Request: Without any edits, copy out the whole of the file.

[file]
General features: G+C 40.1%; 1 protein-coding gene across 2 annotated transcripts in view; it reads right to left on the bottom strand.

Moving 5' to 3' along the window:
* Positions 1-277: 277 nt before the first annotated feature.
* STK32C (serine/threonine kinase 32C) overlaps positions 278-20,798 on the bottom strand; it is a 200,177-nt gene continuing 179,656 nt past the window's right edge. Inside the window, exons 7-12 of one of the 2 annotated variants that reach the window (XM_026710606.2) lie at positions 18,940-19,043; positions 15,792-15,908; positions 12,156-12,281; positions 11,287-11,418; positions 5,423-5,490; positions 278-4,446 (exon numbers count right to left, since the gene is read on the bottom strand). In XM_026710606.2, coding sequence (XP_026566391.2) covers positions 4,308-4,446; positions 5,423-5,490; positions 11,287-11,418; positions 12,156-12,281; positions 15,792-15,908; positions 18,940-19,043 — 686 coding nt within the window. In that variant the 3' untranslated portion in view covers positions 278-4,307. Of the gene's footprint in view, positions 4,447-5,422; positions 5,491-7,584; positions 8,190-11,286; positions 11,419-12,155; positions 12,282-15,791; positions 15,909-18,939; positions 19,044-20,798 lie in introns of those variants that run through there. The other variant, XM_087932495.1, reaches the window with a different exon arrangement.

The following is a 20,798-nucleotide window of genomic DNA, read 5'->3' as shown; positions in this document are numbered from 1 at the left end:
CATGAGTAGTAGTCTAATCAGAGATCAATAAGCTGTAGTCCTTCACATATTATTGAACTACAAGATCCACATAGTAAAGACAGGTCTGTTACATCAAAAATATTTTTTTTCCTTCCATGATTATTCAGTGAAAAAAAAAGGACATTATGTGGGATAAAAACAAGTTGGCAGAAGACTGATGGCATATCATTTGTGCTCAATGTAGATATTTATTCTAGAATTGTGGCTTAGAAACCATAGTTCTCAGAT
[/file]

General features: G+C 40.1%; 1 protein-coding gene across 2 annotated transcripts in view; it reads right to left on the bottom strand.

Moving 5' to 3' along the window:
* Positions 1-277: 277 nt before the first annotated feature.
* STK32C (serine/threonine kinase 32C) overlaps positions 278-20,798 on the bottom strand; it is a 200,177-nt gene continuing 179,656 nt past the window's right edge. Inside the window, exons 7-12 of one of the 2 annotated variants that reach the window (XM_026710606.2) lie at positions 18,940-19,043; positions 15,792-15,908; positions 12,156-12,281; positions 11,287-11,418; positions 5,423-5,490; positions 278-4,446 (exon numbers count right to left, since the gene is read on the bottom strand). In XM_026710606.2, coding sequence (XP_026566391.2) covers positions 4,308-4,446; positions 5,423-5,490; positions 11,287-11,418; positions 12,156-12,281; positions 15,792-15,908; positions 18,940-19,043 — 686 coding nt within the window. In that variant the 3' untranslated portion in view covers positions 278-4,307. Of the gene's footprint in view, positions 4,447-5,422; positions 5,491-7,584; positions 8,190-11,286; positions 11,419-12,155; positions 12,282-15,791; positions 15,909-18,939; positions 19,044-20,798 lie in introns of those variants that run through there. The other variant, XM_087932495.1, reaches the window with a different exon arrangement.

The following is a 20,798-nucleotide window of genomic DNA, read 5'->3' as shown; positions in this document are numbered from 1 at the left end:
CATGAGTAGTAGTCTAATCAGAGATCAATAAGCTGTAGTCCTTCACATATTATTGAACTACAAGATCCACATAGTAAAGACAGGTCTGTTACATCAAAAATATTTTTTTTCCTTCCATGATTATTCAGTGAAAAAAAAAGGACATTATGTGGGATAAAAACAAGTTGGCAGAAGACTGATGGCATATCATTTGTGCTCAATGTAGATATTTATTCTAGAATTGTGGCTTAGAAACCATAGTTCTCAGAT